Are you quoting something absurd, or is that what you believe? If the latter, you need to step back and actually think, instead of whatever the hell that was. If the former, support it with a link.
  17. CEngelbrecht Registered Senior Member

    I don't think it's that absurd, it would at least provide a plausible biological mechanism behind the emergence of homosexuality in human beings: Overpopulation. It's a bit odd to be homo, actually, biologically speaking, because the only thing we need to do with our otherwise pointless lives is to breed; subconsciously, we know we have to die and there isn't any life after death, otherwise none of us would make the effort of actually raising a family (or cry at funerals, for that matter). But there's way too many of us on the planet today. And if some individuals get enamored towards their own gender, as opposed to the heterosexual standard, they are less likely to breed and thus further exacerbating the problem. Overpopulation stresses us and makes us kill and rape and mame each other seemingly for no reason, other than from the stress of overpopulation. Take a stroll through New York, why don't you? This is also seen in so many other animal species; you ever seen too many hamsters in too small a cage? They do exactly the same, which is horrid to observe in those otherwise cute little fluffy rodents. I personally see overpopulation as humanity's biggest problem, we're basically drowning in our own success. And hell, maybe homosexuality is just the natural solution from Mother Nature. Which would make gay bigotry and persecution even more stupid.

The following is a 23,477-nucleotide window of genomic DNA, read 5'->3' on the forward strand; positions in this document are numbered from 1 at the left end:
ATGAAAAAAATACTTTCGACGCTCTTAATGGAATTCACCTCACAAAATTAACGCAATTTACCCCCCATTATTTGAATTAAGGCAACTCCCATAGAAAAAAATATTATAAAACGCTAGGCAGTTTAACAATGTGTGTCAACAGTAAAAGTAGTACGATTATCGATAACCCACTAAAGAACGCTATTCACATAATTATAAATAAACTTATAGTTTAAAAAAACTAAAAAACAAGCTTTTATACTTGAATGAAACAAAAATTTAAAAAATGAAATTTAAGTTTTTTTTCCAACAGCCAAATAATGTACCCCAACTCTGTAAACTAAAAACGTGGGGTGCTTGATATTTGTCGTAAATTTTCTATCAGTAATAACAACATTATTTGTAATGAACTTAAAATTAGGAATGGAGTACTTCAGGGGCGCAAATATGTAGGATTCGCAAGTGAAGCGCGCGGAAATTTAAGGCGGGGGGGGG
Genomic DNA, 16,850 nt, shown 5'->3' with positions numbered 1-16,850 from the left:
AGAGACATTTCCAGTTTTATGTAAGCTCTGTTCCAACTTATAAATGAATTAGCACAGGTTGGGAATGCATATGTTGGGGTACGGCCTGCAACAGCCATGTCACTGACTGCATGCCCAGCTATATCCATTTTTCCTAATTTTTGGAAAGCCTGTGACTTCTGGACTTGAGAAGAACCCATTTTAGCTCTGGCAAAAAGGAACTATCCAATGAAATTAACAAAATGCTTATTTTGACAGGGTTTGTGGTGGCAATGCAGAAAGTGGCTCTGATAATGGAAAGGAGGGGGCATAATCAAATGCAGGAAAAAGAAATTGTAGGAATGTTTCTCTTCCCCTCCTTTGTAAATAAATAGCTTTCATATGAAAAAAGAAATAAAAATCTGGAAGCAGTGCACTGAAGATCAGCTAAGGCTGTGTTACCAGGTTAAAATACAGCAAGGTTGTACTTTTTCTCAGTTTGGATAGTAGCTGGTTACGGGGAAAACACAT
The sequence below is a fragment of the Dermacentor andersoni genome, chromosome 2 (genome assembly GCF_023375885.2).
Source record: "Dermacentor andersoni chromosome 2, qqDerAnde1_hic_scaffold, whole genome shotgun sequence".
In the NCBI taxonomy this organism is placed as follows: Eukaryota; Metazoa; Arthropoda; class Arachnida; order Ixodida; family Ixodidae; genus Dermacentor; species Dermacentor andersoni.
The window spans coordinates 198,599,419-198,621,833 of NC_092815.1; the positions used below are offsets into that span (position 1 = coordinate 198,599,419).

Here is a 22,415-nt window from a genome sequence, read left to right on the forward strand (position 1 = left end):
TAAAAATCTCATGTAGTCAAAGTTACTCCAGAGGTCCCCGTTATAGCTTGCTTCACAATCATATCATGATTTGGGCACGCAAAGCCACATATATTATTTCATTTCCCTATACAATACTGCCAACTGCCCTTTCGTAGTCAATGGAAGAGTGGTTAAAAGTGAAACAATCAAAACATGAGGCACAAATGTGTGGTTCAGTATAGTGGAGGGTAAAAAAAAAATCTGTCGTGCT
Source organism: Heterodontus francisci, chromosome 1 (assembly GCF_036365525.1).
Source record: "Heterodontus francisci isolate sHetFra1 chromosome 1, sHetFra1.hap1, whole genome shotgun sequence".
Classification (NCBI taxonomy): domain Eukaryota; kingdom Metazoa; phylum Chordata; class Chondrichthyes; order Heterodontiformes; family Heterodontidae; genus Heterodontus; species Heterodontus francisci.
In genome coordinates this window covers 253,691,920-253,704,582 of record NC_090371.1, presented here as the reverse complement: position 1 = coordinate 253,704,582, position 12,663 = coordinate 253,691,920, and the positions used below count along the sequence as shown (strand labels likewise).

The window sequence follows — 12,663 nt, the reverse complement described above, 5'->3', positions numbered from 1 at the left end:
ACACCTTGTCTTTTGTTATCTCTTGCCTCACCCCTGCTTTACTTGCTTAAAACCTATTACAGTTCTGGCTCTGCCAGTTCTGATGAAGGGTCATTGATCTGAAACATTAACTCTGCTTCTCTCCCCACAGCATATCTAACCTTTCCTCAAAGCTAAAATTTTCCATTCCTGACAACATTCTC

I do have the impression, that there are fewer gays in rural regions versus urban. And consequently, that there are more anti-gay biggots in rural regions, because they're not exposed to the phenomenon as often. But then I also don't know if actual statistics would back that up, I could be wrong.
  18. joepistole Deacon Blues Valued Senior Member

    Well, the whole point of the law, the reason for the law , is to make discriminatory practices legal. So anything short of that defeats the intent.
  19. billvon Valued Senior Member

    We used to think that about sickle cell anemia. It kills you! Why would we ever retain a genetic trait that can kill you? Turns out there are some benefits we didn't understand at first.
  20. Dr_Toad It's green! Valued Senior Member

    Wow. You live a pretty insular life, hm?

    By the way, it's maim and bigot, and frankly your parochial viewpoint is a bit offensive.

    Yes, you could be wrong.
  21. CEngelbrecht Registered Senior Member

    Huh? Why would it be offensive? I'm saying there might be a natural mechanism to reduce the threat of population explosion, causing homosexuality to emerge in some individuals during their adolescence. Ie. more in a densely populated region than in more sparse one. (which is most of the planet these days). I find it a fascinating idea.

    And I'm lost on the word "parochial", I have to say. "Relating to a church parish?" Narrow-minded? Local patriotic? I don't understand the context.
  22. Dr_Toad It's green! Valued Senior Member

    Narrow-minded. Read more.
  23. CEngelbrecht Registered Senior Member

    You need to explain to me, why that notion would be offensive. 'Cause it's certainly not what I'm going for. Do you have an issue with humans being an animal species, or what is it?